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Cybercrime and the Darknet Paperback – 15 Jul 2017
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She objectively explores the ever growing "Dark Net" which is frighteningly so much larger than the internet most of us are aware of and use. She likens the everyday internet to the tip of an iceberg, thus the size of the "Dark Internet" is immense.
Yet in spite of repeated Newspaper Headlines reporting hacks and leaks, an alarming number of the general population are blissfully unaware of what it actually is and the threat it poses to law abiding citizens everywhere.
The book explains, very successfully, the structure of the "web" and defines technical jargon widely used in connection with the "Dark Net". Cath Senker also identifies the main areas of concern and what law enforcement and counter espionage authorities are doing to protect us.
The book is exceptionally well researched and boasts a superb Introduction which allows the reader to readily access any Chapter or section. Tap on a topic in the Introduction and hey presto you're there. You can easily flip from one topic to another. Cross-referencing is great. For a book which might be used for reference purposes ease of access is a Godsend.
The book looks at various dangers the "Dark Net" poses and yet maintains balance by examining some benefits arising from it.
Topics covered include the ready availability of drugs and prescribed medication at knockdown prices whilst maintaining anonymity from prosecution. The drawback is delivery: you might not receive what you paid for as the "Dark Net" is awash with criminals. "Bitcoins" had their origins in the Dark Net as a means of anonymous payment.
Particular dangers which are associated with the Dark Net such as Paedophilia, Bullying, Stalking and Grooming are also examined as are the counter measures being taken by various Government authorities. Identity fraudsters, spies and terrorists increasingly use the dark internet to further their criminal and terrorist objectives. Again the author updates us on the counter measures being taken.
Cath Senker reviews recent cases which have received headlines in the press and news media. Those in particular relating to the leaking of Top Secret documents and hacking of databases. Again she refreshingly summarises the facts of the cases and leaves it to ourselves to judge their justification.
Our human rights to freely access information are considered. However, those rights have to be weighed against the dangers from criminals and terrorists. Sometimes sacrifice is required for the greater good.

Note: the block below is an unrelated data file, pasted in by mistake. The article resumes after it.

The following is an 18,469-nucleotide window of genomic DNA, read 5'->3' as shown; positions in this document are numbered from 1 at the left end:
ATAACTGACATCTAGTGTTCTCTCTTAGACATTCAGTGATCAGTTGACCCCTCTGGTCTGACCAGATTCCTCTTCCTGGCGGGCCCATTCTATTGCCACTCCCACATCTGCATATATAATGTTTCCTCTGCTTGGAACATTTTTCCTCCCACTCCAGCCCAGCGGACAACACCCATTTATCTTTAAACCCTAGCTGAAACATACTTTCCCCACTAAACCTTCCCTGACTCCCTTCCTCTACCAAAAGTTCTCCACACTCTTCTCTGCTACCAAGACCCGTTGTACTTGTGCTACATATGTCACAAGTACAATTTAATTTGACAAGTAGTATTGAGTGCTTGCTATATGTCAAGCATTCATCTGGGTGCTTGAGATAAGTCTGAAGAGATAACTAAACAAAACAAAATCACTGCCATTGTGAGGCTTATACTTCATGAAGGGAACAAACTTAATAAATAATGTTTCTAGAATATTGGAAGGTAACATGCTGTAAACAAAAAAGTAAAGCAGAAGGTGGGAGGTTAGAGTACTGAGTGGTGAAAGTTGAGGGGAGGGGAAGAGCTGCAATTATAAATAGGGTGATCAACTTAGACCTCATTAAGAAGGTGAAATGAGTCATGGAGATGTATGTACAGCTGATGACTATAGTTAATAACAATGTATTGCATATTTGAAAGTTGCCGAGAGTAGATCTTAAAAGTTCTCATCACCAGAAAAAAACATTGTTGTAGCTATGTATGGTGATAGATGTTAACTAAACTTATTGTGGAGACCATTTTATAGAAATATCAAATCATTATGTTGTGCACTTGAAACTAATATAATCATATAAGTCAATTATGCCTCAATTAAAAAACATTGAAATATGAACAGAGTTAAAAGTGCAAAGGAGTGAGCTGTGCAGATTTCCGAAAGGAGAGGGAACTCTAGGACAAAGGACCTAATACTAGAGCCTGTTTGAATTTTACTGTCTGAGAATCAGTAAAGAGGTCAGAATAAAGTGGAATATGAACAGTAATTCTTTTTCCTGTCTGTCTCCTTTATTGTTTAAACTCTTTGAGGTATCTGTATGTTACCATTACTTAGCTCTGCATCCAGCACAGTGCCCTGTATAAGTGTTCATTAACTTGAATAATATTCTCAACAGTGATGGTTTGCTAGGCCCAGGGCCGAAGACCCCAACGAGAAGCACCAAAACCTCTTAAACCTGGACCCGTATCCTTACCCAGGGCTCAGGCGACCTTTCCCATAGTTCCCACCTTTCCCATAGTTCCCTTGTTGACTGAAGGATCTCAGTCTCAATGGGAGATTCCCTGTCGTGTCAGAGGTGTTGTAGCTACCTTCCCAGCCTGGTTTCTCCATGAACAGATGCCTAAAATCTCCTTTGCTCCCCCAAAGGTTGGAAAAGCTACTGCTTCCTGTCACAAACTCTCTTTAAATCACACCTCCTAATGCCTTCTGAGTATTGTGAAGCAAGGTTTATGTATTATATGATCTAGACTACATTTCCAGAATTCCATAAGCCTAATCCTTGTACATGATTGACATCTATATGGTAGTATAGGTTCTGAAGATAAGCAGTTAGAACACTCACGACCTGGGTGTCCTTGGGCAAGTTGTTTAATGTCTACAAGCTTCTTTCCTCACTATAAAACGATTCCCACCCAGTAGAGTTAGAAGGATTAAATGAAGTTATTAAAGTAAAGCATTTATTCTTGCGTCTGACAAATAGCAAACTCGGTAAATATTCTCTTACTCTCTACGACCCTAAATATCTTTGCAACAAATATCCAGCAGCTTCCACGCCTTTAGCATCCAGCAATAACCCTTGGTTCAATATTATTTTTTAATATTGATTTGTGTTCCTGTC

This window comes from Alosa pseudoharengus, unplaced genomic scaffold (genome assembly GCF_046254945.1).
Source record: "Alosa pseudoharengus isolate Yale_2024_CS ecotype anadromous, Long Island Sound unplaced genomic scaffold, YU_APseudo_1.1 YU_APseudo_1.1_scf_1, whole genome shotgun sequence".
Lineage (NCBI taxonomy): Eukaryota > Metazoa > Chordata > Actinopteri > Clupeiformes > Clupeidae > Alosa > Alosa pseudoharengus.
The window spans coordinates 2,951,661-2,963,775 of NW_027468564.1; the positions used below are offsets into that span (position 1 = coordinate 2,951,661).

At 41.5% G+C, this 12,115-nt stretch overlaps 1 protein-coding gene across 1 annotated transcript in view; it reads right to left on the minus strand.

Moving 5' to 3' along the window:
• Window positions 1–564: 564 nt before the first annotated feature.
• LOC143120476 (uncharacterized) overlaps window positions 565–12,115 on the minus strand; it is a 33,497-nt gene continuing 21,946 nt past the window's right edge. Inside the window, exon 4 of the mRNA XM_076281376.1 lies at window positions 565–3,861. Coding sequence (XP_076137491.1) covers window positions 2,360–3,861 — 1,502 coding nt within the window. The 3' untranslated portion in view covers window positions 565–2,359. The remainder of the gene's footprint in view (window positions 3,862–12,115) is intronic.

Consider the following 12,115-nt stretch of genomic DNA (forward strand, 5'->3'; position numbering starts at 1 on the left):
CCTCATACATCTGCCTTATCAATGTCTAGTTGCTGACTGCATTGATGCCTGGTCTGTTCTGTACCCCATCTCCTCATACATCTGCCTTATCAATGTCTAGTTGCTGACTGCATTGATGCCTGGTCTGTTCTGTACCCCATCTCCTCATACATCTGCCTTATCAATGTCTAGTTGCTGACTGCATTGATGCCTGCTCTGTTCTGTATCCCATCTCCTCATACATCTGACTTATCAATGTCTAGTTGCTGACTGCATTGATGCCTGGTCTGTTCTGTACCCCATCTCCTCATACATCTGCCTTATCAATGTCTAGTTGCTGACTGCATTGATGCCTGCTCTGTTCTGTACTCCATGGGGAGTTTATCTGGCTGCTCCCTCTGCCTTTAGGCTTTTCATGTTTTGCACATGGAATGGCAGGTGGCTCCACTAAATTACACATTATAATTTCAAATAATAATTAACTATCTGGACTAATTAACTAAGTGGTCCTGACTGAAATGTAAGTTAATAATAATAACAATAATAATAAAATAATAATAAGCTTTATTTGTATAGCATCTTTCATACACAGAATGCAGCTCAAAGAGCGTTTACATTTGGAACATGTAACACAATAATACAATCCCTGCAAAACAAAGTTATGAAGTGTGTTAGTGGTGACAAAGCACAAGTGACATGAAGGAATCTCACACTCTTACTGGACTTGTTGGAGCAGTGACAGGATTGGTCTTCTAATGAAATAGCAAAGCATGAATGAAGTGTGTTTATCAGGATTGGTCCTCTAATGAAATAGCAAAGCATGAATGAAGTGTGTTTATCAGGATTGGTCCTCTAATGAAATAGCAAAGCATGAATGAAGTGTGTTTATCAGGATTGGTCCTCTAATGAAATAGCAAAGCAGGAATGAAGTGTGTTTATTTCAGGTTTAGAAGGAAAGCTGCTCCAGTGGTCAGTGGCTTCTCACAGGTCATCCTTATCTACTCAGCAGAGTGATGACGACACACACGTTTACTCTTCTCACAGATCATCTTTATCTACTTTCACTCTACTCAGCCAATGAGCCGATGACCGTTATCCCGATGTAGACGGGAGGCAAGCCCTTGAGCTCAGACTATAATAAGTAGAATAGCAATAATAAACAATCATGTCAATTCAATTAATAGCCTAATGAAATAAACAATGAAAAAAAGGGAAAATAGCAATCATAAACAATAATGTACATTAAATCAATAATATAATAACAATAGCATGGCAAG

An excellent book for those who would like more information about the dangers posed by the World Wide Web and the battle by intelligence and crime agencies to protect us. I was much the wiser for reading it.
(My review was based on an eBook file provided to me free of charge by the publisher via NetGalley. My review is totally independent.)
The first half of the books takes the reader from early chapters on harassment and cyberbullying, about which most people surely have some familiarity now, through fraud, espionage, sabotage and terrorism – a journey of escalating scariness, yet one that is fascinating at the same time. But though there is lots to learn in this book about the facts of cybercrime – all clearly explained in accessible language – what was perhaps more compelling was the author’s engagement with the social and political contexts in which all this technological potential (and reality) exists. Senker discusses legality vs legitimacy (e.g. the use of social media in the Arab Spring), lays bare the contradiction of the differing ways in which state espionage and individual ‘leaking’ and whistleblowing are treated, highlights the issue of double standards as law enforcers adopt the methods of criminals and much more.
The result is that while the book does offer the reader a good grip on what the current landscape of cybercrime looks like, it also shows readers that to truly get to grips with cybercrime they need to know what shapes that landscape – and that this means engaging with the political and ethical dilemmas that go beyond the technical stuff itself.
All this is before we even get on to the final section on the so-called Darknet, the place renown for buying drugs and guns, child-abuse sites and all sorts of other shady dealings. Again, this is not a simple equation of ‘Darknet = bad place’ for Senker. The reader learns it is also a place where state surveillance for those of us with nothing to hide might prefer to hang out, where the vagaries of international currency markets can be avoided and where state abuses can be safely ‘outed’.